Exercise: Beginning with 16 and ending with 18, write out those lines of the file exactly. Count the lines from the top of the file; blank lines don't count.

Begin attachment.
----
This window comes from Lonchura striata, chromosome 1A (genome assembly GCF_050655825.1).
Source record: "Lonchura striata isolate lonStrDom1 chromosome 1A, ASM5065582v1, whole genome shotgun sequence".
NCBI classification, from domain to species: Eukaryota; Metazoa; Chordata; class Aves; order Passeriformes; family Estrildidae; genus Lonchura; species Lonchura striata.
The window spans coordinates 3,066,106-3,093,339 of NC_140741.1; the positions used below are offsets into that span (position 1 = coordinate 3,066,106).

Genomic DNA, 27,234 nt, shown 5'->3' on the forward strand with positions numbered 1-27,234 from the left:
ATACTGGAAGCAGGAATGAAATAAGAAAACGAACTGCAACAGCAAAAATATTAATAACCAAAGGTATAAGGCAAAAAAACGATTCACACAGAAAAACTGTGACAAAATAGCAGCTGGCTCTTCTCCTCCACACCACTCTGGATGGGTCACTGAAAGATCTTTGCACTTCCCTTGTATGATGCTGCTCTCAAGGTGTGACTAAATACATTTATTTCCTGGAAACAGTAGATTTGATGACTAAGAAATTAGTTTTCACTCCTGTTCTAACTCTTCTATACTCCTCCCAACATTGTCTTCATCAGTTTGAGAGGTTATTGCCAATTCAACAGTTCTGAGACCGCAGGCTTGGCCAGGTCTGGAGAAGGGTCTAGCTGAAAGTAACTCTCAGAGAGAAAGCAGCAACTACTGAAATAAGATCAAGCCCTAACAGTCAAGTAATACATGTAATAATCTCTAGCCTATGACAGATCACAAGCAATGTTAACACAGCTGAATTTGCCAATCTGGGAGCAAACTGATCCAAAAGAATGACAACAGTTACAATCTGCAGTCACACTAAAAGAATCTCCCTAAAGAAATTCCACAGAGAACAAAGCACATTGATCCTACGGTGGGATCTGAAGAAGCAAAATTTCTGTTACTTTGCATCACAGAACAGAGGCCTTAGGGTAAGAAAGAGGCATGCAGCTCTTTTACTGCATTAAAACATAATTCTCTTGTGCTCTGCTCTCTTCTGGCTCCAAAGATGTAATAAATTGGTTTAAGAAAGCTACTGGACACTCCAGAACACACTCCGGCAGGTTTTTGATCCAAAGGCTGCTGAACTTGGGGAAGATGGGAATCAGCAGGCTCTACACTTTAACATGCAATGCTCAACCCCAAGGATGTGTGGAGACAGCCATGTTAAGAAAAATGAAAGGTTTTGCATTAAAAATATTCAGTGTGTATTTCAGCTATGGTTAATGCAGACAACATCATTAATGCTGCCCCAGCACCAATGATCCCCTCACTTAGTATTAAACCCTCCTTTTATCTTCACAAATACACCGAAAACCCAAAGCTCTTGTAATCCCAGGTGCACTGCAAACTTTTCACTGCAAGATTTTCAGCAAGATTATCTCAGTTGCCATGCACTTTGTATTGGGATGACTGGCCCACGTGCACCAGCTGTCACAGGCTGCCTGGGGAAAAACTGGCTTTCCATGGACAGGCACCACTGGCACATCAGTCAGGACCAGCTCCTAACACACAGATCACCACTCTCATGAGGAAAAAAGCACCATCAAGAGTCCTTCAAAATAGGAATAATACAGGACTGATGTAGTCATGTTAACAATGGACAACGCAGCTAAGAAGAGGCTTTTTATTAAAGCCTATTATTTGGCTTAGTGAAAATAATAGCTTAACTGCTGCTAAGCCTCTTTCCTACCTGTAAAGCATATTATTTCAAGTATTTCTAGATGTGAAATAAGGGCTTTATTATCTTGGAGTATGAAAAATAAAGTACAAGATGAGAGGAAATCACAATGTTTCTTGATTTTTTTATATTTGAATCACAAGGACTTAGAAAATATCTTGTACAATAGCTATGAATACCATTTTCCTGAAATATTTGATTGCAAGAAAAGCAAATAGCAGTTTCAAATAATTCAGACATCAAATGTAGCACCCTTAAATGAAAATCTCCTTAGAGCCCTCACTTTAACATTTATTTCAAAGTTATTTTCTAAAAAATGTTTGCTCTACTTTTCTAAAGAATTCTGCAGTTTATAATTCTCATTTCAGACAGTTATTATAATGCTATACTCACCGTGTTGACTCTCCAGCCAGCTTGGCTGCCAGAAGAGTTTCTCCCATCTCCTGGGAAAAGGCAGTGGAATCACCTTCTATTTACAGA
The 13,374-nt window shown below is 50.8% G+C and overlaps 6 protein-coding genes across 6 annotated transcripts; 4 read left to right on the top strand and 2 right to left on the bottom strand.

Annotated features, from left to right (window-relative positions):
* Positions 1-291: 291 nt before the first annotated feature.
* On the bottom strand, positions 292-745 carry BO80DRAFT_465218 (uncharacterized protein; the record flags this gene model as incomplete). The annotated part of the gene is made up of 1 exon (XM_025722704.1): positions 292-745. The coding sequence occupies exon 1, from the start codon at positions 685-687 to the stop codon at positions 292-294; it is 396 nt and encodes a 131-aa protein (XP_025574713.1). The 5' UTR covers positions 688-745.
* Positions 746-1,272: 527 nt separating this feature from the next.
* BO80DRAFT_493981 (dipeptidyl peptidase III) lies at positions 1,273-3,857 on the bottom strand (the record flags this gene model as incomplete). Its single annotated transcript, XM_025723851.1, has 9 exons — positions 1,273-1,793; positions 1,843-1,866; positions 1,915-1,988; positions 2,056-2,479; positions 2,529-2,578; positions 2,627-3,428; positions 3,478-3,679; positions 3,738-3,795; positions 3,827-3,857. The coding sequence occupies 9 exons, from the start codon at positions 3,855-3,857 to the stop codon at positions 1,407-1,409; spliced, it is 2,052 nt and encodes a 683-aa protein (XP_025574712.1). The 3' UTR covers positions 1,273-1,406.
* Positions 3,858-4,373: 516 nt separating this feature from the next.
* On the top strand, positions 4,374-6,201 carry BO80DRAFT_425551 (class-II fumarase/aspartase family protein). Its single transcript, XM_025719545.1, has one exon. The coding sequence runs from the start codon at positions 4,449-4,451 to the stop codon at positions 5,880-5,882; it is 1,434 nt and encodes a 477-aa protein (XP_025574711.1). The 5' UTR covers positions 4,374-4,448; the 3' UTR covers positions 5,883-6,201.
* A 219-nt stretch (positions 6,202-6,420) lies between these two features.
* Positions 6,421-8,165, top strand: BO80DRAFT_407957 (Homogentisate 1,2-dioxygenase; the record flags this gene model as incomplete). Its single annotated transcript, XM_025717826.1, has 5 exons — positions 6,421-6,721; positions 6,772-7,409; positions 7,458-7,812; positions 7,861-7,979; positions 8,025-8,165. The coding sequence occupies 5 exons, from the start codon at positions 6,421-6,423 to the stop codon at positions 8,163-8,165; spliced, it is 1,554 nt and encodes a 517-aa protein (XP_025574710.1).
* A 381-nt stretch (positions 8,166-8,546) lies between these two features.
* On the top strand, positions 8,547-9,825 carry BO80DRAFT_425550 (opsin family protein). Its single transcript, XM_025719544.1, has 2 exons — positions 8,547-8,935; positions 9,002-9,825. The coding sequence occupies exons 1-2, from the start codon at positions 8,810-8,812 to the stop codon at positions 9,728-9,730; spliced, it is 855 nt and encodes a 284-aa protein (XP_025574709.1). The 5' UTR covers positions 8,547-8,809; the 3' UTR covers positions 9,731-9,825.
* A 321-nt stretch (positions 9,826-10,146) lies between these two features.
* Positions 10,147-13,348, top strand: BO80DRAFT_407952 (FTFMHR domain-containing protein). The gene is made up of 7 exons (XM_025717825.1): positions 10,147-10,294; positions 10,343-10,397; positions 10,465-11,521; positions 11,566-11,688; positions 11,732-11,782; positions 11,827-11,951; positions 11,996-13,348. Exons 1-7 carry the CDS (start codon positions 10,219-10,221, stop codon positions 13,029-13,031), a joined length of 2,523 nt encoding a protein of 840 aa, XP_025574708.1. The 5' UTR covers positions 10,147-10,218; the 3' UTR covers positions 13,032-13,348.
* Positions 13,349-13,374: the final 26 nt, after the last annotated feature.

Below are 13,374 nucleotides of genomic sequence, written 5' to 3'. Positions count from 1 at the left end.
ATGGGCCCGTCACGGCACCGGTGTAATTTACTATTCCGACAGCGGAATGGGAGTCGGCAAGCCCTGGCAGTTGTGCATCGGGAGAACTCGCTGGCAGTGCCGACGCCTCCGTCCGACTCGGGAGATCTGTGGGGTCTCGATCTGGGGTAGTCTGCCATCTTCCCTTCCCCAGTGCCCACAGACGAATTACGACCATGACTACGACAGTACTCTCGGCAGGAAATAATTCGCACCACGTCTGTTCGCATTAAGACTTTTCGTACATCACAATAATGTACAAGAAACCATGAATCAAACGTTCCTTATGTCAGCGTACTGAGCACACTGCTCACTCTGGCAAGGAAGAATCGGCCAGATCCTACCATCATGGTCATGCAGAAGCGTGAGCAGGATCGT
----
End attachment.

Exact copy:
* Positions 6,421-8,165, top strand: BO80DRAFT_407957 (Homogentisate 1,2-dioxygenase; the record flags this gene model as incomplete). Its single annotated transcript, XM_025717826.1, has 5 exons — positions 6,421-6,721; positions 6,772-7,409; positions 7,458-7,812; positions 7,861-7,979; positions 8,025-8,165. The coding sequence occupies 5 exons, from the start codon at positions 6,421-6,423 to the stop codon at positions 8,163-8,165; spliced, it is 1,554 nt and encodes a 517-aa protein (XP_025574710.1).
* A 381-nt stretch (positions 8,166-8,546) lies between these two features.
* On the top strand, positions 8,547-9,825 carry BO80DRAFT_425550 (opsin family protein). Its single transcript, XM_025719544.1, has 2 exons — positions 8,547-8,935; positions 9,002-9,825. The coding sequence occupies exons 1-2, from the start codon at positions 8,810-8,812 to the stop codon at positions 9,728-9,730; spliced, it is 855 nt and encodes a 284-aa protein (XP_025574709.1). The 5' UTR covers positions 8,547-8,809; the 3' UTR covers positions 9,731-9,825.